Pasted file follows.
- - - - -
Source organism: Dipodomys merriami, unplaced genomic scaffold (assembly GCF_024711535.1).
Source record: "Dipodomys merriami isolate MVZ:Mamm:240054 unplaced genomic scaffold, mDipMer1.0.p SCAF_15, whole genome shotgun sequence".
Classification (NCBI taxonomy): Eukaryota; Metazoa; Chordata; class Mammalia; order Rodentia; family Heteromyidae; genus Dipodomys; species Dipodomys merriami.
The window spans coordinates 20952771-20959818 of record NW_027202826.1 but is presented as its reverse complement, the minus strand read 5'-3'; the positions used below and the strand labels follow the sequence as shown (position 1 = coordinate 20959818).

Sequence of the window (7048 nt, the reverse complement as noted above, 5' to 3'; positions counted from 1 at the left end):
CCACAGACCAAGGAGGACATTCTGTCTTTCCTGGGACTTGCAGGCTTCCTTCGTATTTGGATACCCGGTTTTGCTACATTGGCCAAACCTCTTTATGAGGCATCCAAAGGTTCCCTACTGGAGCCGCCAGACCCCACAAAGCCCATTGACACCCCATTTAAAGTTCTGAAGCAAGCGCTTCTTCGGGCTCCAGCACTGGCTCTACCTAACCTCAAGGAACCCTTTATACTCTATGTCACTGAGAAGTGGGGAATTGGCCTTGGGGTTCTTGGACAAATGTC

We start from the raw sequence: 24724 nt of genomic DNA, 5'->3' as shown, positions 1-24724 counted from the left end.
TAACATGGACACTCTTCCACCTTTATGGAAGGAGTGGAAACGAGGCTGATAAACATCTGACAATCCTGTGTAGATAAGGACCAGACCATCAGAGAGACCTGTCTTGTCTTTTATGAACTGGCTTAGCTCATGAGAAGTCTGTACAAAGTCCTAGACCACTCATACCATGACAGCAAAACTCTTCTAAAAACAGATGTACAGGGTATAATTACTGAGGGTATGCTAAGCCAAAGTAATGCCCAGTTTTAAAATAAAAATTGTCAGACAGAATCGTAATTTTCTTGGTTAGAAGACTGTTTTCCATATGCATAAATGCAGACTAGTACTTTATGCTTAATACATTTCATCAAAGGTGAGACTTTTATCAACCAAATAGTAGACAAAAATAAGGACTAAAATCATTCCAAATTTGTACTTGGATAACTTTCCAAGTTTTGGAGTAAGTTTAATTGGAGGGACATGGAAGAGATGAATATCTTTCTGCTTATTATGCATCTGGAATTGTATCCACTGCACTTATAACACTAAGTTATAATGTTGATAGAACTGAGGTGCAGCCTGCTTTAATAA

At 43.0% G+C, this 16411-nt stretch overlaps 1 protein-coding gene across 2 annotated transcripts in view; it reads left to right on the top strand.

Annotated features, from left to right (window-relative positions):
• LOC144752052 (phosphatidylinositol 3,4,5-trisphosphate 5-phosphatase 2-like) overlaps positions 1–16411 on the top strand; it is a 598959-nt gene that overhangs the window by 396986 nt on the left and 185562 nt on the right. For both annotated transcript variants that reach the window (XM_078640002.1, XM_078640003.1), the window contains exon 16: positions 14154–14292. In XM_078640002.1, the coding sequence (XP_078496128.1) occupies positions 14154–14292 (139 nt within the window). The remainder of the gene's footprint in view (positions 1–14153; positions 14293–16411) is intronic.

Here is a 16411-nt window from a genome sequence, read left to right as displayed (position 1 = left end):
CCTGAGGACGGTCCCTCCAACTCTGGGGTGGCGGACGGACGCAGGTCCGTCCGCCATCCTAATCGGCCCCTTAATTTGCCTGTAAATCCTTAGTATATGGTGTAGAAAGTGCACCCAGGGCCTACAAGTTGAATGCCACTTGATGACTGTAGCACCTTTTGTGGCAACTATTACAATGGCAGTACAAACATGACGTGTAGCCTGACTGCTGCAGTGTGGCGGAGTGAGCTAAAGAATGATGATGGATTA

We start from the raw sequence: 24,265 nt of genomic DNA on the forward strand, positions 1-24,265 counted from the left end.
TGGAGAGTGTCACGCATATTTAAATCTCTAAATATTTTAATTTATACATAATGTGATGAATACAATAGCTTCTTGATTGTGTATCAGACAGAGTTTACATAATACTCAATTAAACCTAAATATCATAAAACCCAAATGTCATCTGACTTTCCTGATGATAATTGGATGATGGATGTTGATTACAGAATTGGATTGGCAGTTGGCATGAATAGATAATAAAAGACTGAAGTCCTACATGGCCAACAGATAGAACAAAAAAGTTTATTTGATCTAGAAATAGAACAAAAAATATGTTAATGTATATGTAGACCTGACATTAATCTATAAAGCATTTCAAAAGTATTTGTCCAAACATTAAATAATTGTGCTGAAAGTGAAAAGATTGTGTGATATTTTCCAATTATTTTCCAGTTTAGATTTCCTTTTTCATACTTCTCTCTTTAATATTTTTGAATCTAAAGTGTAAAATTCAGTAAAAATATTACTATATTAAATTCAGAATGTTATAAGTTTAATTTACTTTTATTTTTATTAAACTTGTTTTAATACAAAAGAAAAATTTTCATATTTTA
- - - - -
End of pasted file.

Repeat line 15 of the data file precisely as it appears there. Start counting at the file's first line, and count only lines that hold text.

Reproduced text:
TGGAGAGTGTCACGCATATTTAAATCTCTAAATATTTTAATTTATACATAATGTGATGAATACAATAGCTTCTTGATTGTGTATCAGACAGAGTTTACATAATACTCAATTAAACCTAAATATCATAAAACCCAAATGTCATCTGACTTTCCTGATGATAATTGGATGATGGATGTTGATTACAGAATTGGATTGGCAGTTGGCATGAATAGATAATAAAAGACTGAAGTCCTACATGGCCAACAGATAGAACAAAAAAGTTTATTTGATCTAGAAATAGAACAAAAAATATGTTAATGTATATGTAGACCTGACATTAATCTATAAAGCATTTCAAAAGTATTTGTCCAAACATTAAATAATTGTGCTGAAAGTGAAAAGATTGTGTGATATTTTCCAATTATTTTCCAGTTTAGATTTCCTTTTTCATACTTCTCTCTTTAATATTTTTGAATCTAAAGTGTAAAATTCAGTAAAAATATTACTATATTAAATTCAGAATGTTATAAGTTTAATTTACTTTTATTTTTATTAAACTTGTTTTAATACAAAAGAAAAATTTTCATATTTTA